Sub HMS Trenchant Upgrades with Thales Sonar

Wednesday, July 06, 2011
Photo courtesy Thales UK

HMS Trenchant, the Royal Navy's (RN’s) most capable and up-to-date Trafalgar-class nuclear-powered hunter-killer submarine (SSN), has been ceremonially welcomed back into the operational fleet with upgraded state-of-the-art sonar from Thales.

As part of a major refit programme that started in late 2009, the submarine has been fitted with Thales’s world-class Sonar 2076 Stage 5 system, and additional upgrades such as Tomahawk cruise missile capability. A ceremony at Devonport marked the boat’s return to service.
 
Previously fitted with 2076 Stage 4, the upgrade to the new Stage 5 system ensures that Sonar 2076 retains its reputation as the world’s most advanced, fully integrated, passive/active search and attack sonar suite.
 
Fleet submarines (Trafalgar and Astute class) combine qualities of stealth, endur­ance and flexibility. Operating on a global basis, these high-speed boats are used by the RN for high-intensity missile strikes, anti submarine and surface unit warfare, surveillance, and inshore and beach reconnaissance.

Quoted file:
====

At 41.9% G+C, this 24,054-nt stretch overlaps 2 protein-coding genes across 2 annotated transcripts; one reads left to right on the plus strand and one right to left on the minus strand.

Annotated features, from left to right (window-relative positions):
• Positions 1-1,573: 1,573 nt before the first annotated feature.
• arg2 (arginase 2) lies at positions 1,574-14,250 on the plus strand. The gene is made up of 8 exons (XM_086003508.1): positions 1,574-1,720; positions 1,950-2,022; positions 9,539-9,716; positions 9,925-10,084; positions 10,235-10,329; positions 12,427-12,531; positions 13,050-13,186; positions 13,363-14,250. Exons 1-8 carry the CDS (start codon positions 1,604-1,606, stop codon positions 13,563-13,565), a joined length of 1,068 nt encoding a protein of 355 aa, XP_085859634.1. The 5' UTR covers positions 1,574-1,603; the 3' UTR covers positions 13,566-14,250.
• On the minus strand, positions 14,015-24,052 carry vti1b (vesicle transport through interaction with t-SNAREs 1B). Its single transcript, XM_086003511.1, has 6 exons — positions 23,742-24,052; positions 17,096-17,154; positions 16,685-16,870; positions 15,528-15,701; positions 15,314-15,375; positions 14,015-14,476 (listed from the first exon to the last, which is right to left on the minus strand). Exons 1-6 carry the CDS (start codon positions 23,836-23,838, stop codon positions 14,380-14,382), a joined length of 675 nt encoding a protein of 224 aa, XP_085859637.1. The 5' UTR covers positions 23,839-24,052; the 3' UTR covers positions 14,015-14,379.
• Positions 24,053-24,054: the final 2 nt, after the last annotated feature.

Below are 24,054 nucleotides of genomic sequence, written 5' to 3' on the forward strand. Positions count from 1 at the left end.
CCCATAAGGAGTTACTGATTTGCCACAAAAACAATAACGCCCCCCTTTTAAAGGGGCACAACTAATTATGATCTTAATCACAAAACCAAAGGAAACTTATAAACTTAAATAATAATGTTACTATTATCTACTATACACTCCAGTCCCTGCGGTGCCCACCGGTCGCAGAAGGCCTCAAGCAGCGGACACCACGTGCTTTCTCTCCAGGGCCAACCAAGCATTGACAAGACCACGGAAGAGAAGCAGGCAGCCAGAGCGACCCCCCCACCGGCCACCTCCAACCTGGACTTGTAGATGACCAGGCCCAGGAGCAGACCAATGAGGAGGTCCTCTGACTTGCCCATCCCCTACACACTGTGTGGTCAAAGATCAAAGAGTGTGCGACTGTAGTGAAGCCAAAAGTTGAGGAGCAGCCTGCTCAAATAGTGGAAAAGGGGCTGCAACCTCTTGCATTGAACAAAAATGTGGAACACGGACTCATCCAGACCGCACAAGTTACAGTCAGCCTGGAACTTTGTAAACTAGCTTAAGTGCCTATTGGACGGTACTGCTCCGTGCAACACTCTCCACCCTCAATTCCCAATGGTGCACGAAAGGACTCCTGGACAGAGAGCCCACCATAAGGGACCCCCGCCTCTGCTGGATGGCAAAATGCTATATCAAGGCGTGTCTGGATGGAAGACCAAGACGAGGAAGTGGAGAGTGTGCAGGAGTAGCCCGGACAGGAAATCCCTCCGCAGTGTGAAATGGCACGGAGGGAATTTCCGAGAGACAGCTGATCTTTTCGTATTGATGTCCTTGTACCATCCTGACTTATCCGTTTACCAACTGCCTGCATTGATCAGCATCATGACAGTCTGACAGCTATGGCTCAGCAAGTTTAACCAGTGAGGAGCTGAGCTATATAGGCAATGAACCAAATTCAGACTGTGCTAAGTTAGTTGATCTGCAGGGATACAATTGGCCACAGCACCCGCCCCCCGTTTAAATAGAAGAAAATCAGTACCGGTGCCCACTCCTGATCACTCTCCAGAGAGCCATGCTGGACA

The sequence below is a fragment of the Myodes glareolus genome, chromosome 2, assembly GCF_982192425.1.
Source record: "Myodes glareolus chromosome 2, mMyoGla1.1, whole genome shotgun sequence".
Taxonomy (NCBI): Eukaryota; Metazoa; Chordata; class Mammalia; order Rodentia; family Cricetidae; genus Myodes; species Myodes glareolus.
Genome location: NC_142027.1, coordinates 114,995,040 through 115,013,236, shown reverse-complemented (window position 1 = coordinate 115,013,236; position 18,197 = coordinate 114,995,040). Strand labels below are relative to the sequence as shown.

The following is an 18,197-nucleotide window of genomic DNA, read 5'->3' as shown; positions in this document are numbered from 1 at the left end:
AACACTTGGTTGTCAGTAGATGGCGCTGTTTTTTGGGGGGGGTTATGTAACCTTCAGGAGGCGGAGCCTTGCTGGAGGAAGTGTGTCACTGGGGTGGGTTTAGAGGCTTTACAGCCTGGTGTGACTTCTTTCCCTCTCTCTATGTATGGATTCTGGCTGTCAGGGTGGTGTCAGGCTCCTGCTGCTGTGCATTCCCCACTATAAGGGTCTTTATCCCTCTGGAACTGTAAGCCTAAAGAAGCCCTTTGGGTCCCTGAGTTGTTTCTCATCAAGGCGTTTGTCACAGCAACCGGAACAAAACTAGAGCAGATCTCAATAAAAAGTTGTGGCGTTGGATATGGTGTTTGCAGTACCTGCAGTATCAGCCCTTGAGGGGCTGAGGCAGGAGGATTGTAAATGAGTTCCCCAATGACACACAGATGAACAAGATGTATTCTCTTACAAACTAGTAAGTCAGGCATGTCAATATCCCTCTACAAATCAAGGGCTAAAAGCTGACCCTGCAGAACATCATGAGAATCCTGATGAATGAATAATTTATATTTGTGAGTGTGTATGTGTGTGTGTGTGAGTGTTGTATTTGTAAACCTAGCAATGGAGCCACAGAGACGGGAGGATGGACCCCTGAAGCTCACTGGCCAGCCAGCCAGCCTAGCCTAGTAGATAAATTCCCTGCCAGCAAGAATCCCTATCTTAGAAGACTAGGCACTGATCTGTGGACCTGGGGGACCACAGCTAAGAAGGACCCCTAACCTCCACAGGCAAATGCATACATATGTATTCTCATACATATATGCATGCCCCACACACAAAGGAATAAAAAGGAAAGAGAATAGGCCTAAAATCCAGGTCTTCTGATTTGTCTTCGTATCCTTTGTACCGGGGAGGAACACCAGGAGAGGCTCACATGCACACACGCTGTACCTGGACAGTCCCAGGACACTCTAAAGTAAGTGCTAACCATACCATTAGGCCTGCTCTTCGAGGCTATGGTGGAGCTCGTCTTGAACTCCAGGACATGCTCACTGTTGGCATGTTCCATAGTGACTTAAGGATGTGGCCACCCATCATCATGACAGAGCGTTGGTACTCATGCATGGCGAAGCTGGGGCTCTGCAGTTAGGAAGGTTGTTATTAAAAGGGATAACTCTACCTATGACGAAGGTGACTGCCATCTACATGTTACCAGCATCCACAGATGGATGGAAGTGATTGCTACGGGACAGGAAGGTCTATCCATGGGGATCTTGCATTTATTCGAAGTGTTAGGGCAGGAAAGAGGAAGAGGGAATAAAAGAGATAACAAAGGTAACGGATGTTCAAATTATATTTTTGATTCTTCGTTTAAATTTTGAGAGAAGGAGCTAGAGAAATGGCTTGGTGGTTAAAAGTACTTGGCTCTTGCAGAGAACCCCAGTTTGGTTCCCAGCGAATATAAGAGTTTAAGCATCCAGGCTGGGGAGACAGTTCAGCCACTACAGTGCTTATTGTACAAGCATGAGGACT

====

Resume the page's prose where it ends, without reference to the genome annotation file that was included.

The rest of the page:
Thales UK was awarded a contract to upgrade three additional Trafalgar-class and three Astute-class submarines with the Stage 5 system by BAE Systems in February 2010. Once all the work is completed, 2076 Stage 5 will be fully deployed across the RN’s SSN fleet.
 
The Stage 5 inboard replacement programme is the latest in a series of develop­ments to improve the capability, efficiency and through-life cost of the sonar system. The upgrade also delivers an open architecture that allows a high degree of commonality with the Astute and Vanguard-class replacement (Successor) sub­marines, and supports the MoD’s vision for the evolution of a common sonar and combat system across the RN submarine flotilla.
 
Phil Naybour, head of Thales UK’s naval business, said:  “We welcome the news that HMS Trenchant has re-entered operational service. Sonar 2076 Stage 5 rep­resents a world-class sonar capability for the Royal Navy and we look forward to working closely with our partners to upgrade the remaining Trafalgar- and Astute-class submarines.”
 

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